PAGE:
Wed, 04 Aug 2021

SAO PAULO, Brazil: Over half a million Brazilians have now died after contracting COVID-19, it was reported on Saturday.

Brazil has, to date, suffered the world's second-deadliest outbreak of Covid, and it may worsen, warns experts.

As Covid spread in Brazil, the government delayed vaccinations and refused to order social distancing measures.

As of Saturday, only 11 percent of Brazilians have been fully vaccinated.

Brazil has now reported 500,800 deaths from 17,883,750 confirmed COVID-19 cases, according to the nation's Health Ministry data on Saturday, which remains the highest death toll outside the United States.

In the past week, Brazil has averaged 2,000 deaths per day.

Further, it is feared that the toll in Brazil, now the highest in Latin America, might still worsen.

"I think we are going to reach 700,000 or 800,000 deaths before we get to see the effects of vaccinations," said Gonzalo Vecina, former head of Brazilian health regulator Anvisa, predicting a near-term acceleration in fatalities, as quoted by Reuters.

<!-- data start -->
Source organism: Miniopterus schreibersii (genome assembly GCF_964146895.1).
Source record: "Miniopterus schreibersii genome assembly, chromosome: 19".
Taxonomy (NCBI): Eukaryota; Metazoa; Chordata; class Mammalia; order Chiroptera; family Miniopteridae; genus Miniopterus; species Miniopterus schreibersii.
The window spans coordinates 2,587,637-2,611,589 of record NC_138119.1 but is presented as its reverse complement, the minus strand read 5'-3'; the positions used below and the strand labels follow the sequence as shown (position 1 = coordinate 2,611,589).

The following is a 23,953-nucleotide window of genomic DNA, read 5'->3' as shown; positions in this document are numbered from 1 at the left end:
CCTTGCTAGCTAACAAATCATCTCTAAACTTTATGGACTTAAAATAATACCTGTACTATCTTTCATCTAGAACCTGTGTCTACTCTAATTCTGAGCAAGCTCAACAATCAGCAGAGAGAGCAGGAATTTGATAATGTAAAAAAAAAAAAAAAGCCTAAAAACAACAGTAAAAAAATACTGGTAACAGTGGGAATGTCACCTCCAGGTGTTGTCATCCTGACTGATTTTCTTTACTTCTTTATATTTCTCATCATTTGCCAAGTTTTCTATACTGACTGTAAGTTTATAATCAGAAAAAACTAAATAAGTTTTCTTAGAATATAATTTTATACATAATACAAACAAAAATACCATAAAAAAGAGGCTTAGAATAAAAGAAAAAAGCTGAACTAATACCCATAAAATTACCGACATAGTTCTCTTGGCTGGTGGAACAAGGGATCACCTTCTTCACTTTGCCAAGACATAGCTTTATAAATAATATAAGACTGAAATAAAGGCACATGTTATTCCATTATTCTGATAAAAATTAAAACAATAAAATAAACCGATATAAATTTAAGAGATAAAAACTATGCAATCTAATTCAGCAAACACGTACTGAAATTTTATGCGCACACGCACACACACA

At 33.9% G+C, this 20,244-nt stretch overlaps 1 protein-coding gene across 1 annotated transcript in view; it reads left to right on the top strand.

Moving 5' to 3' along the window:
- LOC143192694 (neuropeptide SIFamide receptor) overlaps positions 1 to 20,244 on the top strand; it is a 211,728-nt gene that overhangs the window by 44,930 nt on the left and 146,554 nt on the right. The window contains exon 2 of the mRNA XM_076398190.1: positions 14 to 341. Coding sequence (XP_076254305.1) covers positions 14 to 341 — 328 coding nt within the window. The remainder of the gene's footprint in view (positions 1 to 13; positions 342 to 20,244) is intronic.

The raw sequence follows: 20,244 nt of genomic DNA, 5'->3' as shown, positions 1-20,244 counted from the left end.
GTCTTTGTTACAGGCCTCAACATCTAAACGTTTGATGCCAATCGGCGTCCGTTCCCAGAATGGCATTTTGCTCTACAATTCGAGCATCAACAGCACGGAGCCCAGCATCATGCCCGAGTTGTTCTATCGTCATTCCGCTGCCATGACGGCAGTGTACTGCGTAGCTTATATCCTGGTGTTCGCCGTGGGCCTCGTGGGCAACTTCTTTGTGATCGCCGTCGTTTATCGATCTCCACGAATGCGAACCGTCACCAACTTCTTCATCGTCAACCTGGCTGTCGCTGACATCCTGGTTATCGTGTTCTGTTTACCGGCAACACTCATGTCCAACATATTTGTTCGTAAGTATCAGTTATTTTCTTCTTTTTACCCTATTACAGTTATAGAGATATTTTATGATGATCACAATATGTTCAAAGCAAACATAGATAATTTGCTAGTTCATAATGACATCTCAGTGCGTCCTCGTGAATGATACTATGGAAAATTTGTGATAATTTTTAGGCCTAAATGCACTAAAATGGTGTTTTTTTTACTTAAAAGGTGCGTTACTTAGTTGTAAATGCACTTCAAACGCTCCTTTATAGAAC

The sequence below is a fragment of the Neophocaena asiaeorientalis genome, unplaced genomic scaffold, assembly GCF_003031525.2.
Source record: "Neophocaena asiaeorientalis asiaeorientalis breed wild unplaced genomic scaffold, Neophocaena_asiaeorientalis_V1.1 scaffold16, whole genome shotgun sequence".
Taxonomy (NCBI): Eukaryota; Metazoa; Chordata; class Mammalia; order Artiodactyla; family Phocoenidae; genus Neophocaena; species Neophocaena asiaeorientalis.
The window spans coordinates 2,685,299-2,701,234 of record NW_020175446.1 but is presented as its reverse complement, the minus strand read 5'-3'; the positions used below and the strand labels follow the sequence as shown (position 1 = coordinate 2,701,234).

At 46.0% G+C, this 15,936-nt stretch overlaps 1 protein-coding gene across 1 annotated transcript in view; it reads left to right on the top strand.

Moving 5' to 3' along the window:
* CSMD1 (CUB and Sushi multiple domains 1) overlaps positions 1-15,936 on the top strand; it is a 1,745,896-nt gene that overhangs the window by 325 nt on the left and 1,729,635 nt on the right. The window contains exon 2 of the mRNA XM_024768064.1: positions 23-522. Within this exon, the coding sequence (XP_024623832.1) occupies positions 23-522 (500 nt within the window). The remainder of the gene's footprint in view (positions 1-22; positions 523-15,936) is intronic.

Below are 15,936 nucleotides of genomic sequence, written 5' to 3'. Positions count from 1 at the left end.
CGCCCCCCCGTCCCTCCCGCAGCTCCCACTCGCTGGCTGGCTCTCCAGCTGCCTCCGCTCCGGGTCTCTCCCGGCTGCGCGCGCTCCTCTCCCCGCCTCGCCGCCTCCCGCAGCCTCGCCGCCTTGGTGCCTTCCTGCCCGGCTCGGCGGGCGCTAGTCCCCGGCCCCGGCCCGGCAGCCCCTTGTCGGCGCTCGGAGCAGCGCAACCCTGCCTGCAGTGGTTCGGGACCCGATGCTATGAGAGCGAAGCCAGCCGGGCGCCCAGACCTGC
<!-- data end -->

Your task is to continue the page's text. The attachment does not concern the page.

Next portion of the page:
"We are experiencing the arrival of these new variants and the Indian variant will send us for a loop."

Vecina criticized President Jair Bolsonaro's handling of the pandemic, saying there has been no coordinated national response. Also, Bolsonaro has remained skeptical about vaccines, lockdowns and wearing face masks.

On Saturday, thousands of Brazilians protested against Bolsonaro and his management of the pandemic in nationwide demonstrations.

"We are still in an extremely critical situation, with very high transmission rates and hospital bed occupancy that is still critical in many places," said Raphael Guimaraes, a researcher at Brazilian biomedical center Fiocruz, as reported by Reuters.

This week, Brazil reported new cases of Covid in Brazil increasing to over 70,000 per day, which is greater than India had earlier suffered.

"We really need to increase vaccinations very quickly," said Ester Sabino, an epidemiologist at the University of Sao Paulo, as quoted in Reuters.

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